Can the Ministry of HRD respond as what happened to the probe into Rohith Vemula’s murder ? What happened in the Payal Tadvi case ? What happened to Nazeeb’s murder ? And what is the progress in the investigation of murder of Fathima Latheef. These are institutional issues and need to be seriously addressed. If our institutions are becoming killing fields of the scholars from Dalit Adivasi-Muslim communities then it is time to have a serious look into their structure. Are there teachers from these sections in these institutions ? Are there enough students from these sections ? Are there enough staff from their communities ? If not then the students will always remain in ‘alien in wonderland’.
Sad part is that there is no out cry. Political parties as usual remain silent as these are not issues for them. More criminal is the silence of those who ‘represent’ Dalit Bahujan-minority communities. It is not the issue of making one statement. It is time, they develop their vision for education particularly how are they going to strengthen and encourage India’s huge Bahujan communities into these institutions.
Fathima Lateef’s killing is the story of discrimination against Muslims too who are now increasingly feeling it at every level. Isolation, contempt and attempt to define them further. We must speak up against such efforts. You blame communities are being pampered. You blame them for not being ‘educated’ but what happens when the students come at their own. Fathima was not wearing ‘Burqa’ so by all the ‘standards’ of the brahmanical IITs, she was a modern Muslim girl and yet she was forced to die.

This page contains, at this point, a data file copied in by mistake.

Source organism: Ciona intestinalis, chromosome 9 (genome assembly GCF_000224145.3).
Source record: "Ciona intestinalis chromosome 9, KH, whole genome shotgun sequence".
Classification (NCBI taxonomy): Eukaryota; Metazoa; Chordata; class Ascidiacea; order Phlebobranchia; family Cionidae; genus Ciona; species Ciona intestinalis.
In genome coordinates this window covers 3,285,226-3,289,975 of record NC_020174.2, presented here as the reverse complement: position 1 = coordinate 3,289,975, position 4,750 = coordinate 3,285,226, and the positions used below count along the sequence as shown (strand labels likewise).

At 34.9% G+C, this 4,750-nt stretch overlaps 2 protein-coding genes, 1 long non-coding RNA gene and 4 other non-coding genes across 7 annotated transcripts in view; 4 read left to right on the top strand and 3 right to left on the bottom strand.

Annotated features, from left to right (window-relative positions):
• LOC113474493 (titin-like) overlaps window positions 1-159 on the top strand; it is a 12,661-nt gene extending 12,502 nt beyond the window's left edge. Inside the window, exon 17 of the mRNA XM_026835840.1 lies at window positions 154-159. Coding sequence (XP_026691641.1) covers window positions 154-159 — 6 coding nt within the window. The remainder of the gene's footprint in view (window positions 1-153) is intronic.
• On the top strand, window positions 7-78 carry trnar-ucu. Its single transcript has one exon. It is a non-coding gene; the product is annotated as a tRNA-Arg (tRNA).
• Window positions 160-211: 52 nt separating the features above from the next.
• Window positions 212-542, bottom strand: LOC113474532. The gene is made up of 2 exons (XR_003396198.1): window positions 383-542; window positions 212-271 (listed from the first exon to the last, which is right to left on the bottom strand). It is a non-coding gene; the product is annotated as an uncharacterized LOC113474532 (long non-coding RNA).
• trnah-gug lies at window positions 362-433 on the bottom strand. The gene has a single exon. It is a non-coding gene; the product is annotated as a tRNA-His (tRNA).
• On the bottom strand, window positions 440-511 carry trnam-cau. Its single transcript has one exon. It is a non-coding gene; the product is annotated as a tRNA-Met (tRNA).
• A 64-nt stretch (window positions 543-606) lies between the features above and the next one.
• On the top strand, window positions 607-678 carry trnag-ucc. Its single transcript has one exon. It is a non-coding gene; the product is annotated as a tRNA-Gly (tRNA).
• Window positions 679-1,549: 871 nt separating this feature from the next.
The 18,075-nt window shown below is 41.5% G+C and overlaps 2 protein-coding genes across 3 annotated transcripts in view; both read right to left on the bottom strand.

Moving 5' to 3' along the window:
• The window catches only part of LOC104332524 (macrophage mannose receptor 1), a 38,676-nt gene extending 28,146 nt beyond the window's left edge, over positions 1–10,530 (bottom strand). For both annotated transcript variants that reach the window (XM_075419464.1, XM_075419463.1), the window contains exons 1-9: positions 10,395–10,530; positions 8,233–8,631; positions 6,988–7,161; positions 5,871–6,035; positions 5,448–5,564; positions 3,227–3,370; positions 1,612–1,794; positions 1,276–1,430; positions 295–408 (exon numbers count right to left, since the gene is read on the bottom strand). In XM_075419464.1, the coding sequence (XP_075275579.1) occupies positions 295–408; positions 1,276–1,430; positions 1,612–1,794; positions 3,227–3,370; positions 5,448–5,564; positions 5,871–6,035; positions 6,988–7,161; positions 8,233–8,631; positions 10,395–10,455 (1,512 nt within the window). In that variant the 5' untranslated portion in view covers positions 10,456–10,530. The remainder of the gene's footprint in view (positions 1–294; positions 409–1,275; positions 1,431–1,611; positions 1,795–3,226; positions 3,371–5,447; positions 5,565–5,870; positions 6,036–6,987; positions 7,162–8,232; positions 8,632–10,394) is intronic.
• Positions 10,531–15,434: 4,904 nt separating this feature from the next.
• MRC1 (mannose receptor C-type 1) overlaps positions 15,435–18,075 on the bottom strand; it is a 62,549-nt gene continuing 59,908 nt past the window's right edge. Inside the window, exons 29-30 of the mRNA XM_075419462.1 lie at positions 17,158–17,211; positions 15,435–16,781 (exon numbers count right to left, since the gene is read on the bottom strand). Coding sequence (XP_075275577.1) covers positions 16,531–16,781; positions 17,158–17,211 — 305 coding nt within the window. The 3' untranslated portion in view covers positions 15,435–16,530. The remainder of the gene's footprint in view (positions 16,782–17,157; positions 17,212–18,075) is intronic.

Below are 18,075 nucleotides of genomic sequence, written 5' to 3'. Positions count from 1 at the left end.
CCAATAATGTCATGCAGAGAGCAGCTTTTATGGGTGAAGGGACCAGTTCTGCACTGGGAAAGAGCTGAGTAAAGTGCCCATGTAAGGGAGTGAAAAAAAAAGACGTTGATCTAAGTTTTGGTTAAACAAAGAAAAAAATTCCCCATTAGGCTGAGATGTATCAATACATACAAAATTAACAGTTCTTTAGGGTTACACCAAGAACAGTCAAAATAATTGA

The basic question is why Fathima died or was killed or allowed to be killed ? And the answers are simple and one need to read into what is happening in our campuses in the last six years. Institutionally, all of them are being restructured in such a way so that the Dalit-Bahujan-Adivasi-Muslim students remain outside their domain or unable to make entry into them and if they are able to make an entry inside the brahmanical club, then it is ensured that they are isolated, depressed and compel to commit suicide. So these institutional murder will continue if we are unable to democratise our institutions and that will only be possible if they reflect diversity of India in these institutions and not merely brahmanical diversity but non brahmanical diversity too. Representation of India’s diverse religious and ethnic, caste groups is important for democratisation of our institutions. Will it be possible ? I dont think those who have enjoyed privileges and fruits of power for last so many years will easily leave it. The only way is political battle and our continuous struggle for social justice and human rights when political parties have failed to take up the cause of people. That is the most worrisome part in India but there is a reality and that is a revolution happens in the most frustrating situations and I am seeing that in India, people are feeling it. Will those who are socially excluded organised themselves not merely in the University campuses but also politically and outside the urban domain, in our villages too. If they do it, I can say, we will not have to see the sad and deeply painful lives of Fathima or Rohtih Vemula or Payal Tadvi, cut short by brahmanical crookedness.